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New ETF budget would cut APLS funding 18 percent, condition state aid to local libraries

The agency’s cut stands in stark contrast to the rest of the proposed budget, which saw growth for most.

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Last week, House Education Chair Danny Garrett, R-Trussville, announced in committee that $750,000 would be redirected from the Alabama Public Library Service.

The House Ways and Means Education Committee approved a substitute budget Tuesday that makes that budget reduction—a roughly 18 percent cut to the APLS operating budget. APR previously reported in error that this represented a 5 percent cut based on a misreading of the budget numbers.

But the new budget goes even further than Garrett had mentioned, making state aid to libraries contingent on adherence to code change proposed by Gov. Kay Ivey despite those changes still being discussed in a public comment period.

The agency’s cut stands in stark contrast to the rest of the proposed budget, which saw growth for most agencies and departments aligned with the overall increase in the budget.

John Wahl, APLS board member and ALGOP chair, had announced at a recent board meeting that Garrett had concerns about the recent controversy over library books, and that he was considering cutting APLS funding for failure to respond.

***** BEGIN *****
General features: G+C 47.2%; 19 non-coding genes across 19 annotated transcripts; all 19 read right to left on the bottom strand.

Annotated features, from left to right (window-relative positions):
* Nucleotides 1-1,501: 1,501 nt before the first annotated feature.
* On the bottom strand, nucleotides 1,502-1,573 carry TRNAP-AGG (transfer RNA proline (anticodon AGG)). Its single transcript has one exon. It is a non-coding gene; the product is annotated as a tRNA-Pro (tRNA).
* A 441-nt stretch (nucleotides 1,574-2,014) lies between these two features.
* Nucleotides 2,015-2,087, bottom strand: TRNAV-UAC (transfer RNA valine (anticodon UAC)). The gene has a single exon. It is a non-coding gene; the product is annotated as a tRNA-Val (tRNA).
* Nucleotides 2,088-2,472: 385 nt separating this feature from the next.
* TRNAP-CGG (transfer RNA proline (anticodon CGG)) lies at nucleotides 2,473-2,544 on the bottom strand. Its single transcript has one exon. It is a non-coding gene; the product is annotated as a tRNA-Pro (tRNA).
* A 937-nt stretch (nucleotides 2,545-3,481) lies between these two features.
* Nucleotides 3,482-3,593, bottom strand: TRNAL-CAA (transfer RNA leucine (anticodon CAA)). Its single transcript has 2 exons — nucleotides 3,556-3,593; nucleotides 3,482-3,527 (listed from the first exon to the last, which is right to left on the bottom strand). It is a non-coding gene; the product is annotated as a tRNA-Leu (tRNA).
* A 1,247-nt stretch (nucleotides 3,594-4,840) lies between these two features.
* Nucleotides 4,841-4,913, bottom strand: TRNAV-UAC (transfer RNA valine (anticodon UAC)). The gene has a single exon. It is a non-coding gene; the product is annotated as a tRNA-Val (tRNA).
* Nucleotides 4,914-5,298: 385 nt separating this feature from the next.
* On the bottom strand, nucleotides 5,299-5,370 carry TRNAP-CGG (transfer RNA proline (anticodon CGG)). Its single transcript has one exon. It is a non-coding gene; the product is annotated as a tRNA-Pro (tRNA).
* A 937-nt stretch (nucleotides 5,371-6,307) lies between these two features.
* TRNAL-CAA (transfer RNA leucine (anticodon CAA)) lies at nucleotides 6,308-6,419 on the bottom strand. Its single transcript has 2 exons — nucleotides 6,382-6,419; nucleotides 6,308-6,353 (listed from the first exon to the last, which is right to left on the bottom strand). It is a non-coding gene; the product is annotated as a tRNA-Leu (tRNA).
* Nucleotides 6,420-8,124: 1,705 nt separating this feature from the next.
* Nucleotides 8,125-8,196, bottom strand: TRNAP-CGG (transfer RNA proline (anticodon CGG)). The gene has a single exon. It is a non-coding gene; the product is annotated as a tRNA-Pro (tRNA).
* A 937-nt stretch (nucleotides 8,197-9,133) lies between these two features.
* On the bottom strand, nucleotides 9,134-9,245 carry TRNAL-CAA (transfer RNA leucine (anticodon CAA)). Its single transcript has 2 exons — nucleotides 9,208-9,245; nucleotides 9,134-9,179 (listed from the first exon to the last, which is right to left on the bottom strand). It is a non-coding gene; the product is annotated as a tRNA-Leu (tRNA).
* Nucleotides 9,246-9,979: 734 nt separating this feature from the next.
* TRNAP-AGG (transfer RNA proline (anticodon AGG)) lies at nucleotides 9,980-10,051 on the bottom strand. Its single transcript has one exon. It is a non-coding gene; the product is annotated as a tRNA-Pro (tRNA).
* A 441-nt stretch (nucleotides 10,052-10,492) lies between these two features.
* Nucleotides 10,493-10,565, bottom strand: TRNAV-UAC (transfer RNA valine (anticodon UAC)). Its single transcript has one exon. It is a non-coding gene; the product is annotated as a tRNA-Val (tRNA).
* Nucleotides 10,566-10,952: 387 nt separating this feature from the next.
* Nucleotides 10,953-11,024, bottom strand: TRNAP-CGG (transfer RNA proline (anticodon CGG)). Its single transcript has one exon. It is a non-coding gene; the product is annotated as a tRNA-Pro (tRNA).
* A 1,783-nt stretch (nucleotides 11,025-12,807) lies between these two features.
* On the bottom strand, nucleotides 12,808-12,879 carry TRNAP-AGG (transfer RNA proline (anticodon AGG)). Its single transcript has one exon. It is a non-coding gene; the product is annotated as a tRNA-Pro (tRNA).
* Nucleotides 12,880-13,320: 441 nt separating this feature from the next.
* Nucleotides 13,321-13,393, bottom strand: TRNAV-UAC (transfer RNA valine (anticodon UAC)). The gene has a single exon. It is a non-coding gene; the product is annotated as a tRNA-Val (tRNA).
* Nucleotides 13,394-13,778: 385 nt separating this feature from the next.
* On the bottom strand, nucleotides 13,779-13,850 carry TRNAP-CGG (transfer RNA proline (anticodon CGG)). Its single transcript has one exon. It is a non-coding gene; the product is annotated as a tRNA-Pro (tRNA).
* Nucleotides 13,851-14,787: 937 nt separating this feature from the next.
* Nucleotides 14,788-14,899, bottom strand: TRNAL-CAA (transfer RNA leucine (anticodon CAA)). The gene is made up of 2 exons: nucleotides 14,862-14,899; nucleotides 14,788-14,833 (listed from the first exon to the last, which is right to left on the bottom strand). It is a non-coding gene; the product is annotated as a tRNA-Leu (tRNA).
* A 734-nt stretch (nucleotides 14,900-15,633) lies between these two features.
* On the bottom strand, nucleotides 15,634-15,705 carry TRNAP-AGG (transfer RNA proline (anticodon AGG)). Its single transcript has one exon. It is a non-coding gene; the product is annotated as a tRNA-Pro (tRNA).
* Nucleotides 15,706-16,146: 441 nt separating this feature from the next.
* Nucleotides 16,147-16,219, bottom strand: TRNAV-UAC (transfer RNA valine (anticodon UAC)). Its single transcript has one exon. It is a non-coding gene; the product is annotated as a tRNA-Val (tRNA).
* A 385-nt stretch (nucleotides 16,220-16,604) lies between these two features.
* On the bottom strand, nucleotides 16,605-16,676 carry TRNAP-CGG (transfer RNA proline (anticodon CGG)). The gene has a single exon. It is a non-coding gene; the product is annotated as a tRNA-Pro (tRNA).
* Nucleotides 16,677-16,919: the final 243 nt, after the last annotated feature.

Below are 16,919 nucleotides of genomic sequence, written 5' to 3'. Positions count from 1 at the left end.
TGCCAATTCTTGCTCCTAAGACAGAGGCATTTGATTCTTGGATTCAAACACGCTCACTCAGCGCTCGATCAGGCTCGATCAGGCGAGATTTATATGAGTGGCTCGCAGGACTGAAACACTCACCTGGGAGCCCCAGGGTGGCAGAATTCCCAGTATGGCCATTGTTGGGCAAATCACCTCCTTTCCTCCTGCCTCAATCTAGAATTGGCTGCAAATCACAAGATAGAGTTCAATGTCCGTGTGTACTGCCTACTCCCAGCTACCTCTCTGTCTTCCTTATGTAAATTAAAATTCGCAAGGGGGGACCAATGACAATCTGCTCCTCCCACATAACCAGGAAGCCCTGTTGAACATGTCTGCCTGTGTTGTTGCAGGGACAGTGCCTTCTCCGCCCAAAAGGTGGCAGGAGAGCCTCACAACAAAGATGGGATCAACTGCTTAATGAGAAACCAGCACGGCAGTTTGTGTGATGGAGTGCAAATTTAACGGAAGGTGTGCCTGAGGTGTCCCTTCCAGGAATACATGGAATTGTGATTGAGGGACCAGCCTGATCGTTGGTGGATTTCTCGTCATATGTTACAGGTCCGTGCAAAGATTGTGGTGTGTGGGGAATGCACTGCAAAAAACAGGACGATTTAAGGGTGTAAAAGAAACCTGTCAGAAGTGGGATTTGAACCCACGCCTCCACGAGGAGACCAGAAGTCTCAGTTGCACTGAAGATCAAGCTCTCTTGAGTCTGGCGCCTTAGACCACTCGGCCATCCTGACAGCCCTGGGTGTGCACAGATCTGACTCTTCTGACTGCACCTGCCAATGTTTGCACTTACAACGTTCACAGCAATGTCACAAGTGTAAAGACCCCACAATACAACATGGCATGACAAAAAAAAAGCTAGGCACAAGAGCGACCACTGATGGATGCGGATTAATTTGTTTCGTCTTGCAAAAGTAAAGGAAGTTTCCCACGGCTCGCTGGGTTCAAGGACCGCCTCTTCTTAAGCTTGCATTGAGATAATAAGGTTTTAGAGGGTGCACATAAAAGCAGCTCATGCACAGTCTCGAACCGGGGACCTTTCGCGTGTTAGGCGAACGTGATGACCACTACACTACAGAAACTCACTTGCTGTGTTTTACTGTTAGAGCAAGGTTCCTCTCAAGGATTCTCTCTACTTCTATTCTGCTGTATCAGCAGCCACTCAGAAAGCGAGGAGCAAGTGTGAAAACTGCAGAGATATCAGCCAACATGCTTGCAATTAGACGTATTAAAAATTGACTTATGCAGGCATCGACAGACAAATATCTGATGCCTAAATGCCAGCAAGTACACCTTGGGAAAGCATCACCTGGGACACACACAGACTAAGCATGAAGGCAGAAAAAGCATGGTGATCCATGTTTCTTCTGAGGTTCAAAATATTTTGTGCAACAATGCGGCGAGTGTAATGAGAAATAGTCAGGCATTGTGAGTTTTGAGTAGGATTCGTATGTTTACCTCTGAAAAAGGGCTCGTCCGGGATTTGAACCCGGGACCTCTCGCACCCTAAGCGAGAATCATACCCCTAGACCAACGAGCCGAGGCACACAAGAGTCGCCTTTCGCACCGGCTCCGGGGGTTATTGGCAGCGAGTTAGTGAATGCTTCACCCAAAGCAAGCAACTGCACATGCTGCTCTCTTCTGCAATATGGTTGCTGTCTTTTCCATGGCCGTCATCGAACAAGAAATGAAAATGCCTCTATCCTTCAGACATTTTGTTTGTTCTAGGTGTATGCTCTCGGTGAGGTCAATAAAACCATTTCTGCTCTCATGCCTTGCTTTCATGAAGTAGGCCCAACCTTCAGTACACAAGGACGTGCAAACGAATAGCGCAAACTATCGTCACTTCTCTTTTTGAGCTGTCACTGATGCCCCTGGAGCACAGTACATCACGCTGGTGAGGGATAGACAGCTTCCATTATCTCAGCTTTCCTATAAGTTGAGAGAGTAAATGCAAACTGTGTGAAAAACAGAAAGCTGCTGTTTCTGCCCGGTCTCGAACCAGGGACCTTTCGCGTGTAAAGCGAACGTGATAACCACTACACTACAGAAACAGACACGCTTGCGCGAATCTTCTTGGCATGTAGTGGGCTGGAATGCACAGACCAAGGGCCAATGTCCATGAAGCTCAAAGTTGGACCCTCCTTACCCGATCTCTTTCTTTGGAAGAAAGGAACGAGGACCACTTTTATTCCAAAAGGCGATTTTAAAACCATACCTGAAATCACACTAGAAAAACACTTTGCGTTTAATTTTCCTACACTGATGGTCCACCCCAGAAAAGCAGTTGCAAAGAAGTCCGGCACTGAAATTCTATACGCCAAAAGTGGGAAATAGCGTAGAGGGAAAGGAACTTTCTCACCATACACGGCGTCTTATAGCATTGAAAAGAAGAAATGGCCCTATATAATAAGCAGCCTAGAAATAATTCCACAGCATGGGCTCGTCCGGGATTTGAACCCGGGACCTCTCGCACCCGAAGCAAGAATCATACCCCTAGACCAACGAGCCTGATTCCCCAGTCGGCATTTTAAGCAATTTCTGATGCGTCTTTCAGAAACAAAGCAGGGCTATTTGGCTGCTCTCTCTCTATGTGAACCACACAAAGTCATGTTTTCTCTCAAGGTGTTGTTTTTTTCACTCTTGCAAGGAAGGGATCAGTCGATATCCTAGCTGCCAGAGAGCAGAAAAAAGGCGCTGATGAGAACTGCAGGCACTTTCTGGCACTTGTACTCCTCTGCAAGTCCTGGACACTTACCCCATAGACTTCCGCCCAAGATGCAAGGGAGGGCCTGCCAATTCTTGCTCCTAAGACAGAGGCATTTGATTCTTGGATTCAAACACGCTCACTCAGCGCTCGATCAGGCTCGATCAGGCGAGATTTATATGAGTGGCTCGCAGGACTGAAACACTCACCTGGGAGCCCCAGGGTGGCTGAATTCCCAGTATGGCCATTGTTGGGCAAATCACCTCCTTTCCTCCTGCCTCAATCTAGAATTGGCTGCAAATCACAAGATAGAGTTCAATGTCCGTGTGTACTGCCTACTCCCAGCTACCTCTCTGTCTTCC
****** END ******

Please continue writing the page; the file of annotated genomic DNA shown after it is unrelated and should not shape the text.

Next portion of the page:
“As a member of the APLS board and someone who cares deeply about our library systems, I strongly support the full funding of the APLS budget,” Wahl told APR Thursday. “There has been a lot of controversy surrounding some local libraries this year, as well as concerns about social agendas being pushed by the American Library Association. I share many of those concerns, and I believe it is extremely important that the APLS board and our local libraries make sure we protect children from inappropriate sexual content.

“That being said, I believe we can address these issues best by having a strong and fully funded APLS program.”

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APLS Director Nancy Pack told APR Friday that she was disappointed by the proposed cut to the operating budget but was thankful that state aid appeared to be unaffected. That was before the substitute dropped showing state aid would be contingent on Ivey’s proposed changes, but the funding amount does remain the same for state aid.

Ivey’s proposed changes are just 20 days away from finishing out a public comment period with a public hearing set for April 30.

Jacob Holmes is a reporter at the Alabama Political Reporter. You can reach him at [email protected]

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